IPO guarantees threaten Brazil market, say bankers
Guaranteed purchases make ‘deal’s floor the ceiling as well’; Valuation expectations of sellers and buyers persistently diverge
Brazilian IPOs: innovation or desperation?
Recent Brazilian IPOs have incorporated novel support structures in an attempt to generate demand, but some ECM bankers warn that the movement away from traditional bookbuilding might damage, rather than help, the troubled primary issuance market.
In mid-April, Biosev priced a R$814 million ($407 million) IPO that incorporated put options to guarantee that investors would not lose money in the first year. The share price of R$15 had been set before the sale, eschewing the traditional bookbuilding process. Put options were sold for R$0.25. The company raised roughly R$9 million in option proceeds, indicating that about 37 million of the 53.7 million primary shares were bought with an option in place. It was the company’s second attempt to list and BTG Pactual replaced Santander and Banco Votorantim as bookrunner, alongside Banco do Brasil, Bradesco BBI, Itaú BBA and JPMorgan.
More contentiously, in mid-July CPFL Energias Renováveis priced its R$1.04 billion IPO at the bottom of its R$12.51 to R$15.01 range. BTG Pactual – which was a late addition to the list of bookrunners, alongside Bank of America Merrill Lynch and Itaú BBA – guaranteed that it would buy 56% of the shares at the bottom of the range if demand fell short. Pension fund Previ also committed itself to take R$400 million at this price.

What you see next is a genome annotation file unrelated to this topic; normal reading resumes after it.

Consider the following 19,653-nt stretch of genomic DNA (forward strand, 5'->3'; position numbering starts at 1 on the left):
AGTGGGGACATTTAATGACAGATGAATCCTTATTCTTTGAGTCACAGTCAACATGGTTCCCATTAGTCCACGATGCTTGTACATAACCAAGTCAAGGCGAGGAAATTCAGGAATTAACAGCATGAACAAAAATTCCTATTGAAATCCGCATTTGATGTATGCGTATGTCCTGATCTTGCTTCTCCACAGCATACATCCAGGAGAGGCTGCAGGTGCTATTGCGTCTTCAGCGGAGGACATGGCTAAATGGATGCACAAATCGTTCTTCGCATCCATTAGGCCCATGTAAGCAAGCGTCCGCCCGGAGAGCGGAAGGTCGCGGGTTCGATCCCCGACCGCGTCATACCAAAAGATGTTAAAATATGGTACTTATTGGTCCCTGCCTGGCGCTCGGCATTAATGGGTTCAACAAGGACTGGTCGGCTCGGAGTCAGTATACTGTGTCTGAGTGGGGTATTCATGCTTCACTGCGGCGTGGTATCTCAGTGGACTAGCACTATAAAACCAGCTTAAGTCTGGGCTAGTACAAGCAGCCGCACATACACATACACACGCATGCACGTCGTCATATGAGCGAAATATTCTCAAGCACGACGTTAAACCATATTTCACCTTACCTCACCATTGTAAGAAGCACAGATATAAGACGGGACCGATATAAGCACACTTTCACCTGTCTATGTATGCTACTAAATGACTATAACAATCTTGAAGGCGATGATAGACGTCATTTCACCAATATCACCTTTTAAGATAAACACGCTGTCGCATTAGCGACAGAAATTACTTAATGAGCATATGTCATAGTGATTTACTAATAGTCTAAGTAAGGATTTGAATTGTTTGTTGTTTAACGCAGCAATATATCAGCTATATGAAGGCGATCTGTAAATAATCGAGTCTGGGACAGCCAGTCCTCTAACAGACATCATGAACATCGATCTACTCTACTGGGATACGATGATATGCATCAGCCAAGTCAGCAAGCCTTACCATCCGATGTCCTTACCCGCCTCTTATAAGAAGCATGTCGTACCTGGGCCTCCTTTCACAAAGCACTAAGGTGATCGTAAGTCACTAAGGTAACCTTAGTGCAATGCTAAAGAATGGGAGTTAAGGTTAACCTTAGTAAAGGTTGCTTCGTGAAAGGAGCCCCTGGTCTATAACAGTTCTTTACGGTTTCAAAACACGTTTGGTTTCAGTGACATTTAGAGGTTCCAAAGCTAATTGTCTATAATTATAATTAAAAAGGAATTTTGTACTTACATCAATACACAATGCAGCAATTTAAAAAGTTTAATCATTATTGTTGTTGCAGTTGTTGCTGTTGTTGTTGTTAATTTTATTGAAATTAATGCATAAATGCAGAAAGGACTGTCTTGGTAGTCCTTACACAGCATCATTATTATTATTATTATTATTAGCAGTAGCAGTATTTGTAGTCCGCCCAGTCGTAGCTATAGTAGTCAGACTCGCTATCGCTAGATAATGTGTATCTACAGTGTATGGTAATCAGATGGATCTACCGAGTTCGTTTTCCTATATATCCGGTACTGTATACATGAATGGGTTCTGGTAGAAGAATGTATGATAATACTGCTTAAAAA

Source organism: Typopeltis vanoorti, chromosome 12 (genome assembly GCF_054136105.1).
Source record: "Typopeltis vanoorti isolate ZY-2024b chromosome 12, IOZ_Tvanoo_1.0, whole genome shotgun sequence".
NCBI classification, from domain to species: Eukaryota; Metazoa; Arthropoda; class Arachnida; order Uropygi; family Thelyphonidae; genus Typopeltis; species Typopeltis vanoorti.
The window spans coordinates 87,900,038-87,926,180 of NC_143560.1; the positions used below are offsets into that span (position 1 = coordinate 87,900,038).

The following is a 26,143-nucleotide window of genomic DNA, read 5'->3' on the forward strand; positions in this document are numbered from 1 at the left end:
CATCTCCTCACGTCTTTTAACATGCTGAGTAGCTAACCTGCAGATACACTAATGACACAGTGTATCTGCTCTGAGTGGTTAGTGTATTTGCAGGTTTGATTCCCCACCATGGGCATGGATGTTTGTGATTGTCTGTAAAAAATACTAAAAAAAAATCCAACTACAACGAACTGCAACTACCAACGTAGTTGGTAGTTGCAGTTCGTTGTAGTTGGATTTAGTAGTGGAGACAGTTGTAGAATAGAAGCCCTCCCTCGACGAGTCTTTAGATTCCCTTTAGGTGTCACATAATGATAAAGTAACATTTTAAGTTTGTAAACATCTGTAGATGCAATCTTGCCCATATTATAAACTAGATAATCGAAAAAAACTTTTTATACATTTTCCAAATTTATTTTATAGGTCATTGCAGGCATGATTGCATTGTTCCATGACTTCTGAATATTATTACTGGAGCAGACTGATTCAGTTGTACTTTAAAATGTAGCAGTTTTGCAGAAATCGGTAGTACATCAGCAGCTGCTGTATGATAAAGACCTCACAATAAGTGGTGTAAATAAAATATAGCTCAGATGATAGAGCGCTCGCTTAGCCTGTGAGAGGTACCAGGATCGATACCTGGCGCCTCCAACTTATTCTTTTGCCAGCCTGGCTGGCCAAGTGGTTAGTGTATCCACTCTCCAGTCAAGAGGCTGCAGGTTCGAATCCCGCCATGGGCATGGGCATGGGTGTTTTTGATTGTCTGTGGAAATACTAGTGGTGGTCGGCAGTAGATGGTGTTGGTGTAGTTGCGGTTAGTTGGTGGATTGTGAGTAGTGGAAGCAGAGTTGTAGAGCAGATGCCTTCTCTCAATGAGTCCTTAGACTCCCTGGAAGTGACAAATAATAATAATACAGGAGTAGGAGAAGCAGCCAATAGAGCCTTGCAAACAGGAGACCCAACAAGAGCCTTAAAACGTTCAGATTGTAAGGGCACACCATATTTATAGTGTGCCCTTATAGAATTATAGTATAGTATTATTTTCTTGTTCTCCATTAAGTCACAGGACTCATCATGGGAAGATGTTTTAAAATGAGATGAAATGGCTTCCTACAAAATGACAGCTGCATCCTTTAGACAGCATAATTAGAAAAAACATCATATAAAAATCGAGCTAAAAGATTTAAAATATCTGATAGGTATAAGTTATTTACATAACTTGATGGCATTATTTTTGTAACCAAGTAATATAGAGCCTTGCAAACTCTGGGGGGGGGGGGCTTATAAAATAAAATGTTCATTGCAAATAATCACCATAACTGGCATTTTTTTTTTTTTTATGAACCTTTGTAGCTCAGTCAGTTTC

Although the guarantee structure created initial positive news for the deal – along the lines that if BTG Pactual was supporting the trade it must be a sound investment – competitors argue that the practical implications of the structure soon weakened the investment case. The deal duly priced at the bottom of the range, and unconfirmed reports suggest that BTG Pactual ended up with a very large proportion of the shares, which it has placed into its private equity operation.
"A guarantee like this essentially makes the deal’s floor the ceiling as well," argues one ECM banker who worked on the transactions, who says that investors soon realized that they might end up owning a stock with a huge overhang created by a large BTG Pactual-owned block of shares. "There wasn’t normal distribution on this deal. BTG Pactual ended up owning quite a bit and when we received orders they came with a tail: investors were qualifying what they wanted in terms of size and price, but adding in what they needed to see as a minimum float and liquidity to the stock. That’s a whole new dimension. No one wanted to be the only public market buyer and be faced with a big future overhang." The banker says the guarantee became a big hindrance to the bookbuilding process as investors perceived they might end up in an IPO that had the after-market characteristics of a private placement.
ECM Bankers tell Euromoney that Biosev and CPFL Renováveis – which had both previously attempted to list on at least one occasion – were driven to list at this time because both companies had minority shareholders with put options against the controlling shareholders that could be used if an IPO hadn’t been conducted within a certain timeframe. If true, this explains the motivation of the companies to adopt these structures (CPFL Renováveis was unable to give an interview as the company remains in the enforced IPO-related quiet period), but the strategy for BTG Pactual – and Previ – is less clear. BTG Pactual and Previ hadn’t responded to interview requests as Euromoney went to press.
"We are seeing crazy structures like this pop up because the Brazilian new-issue market is overbanked," says a New York-based ECM banker.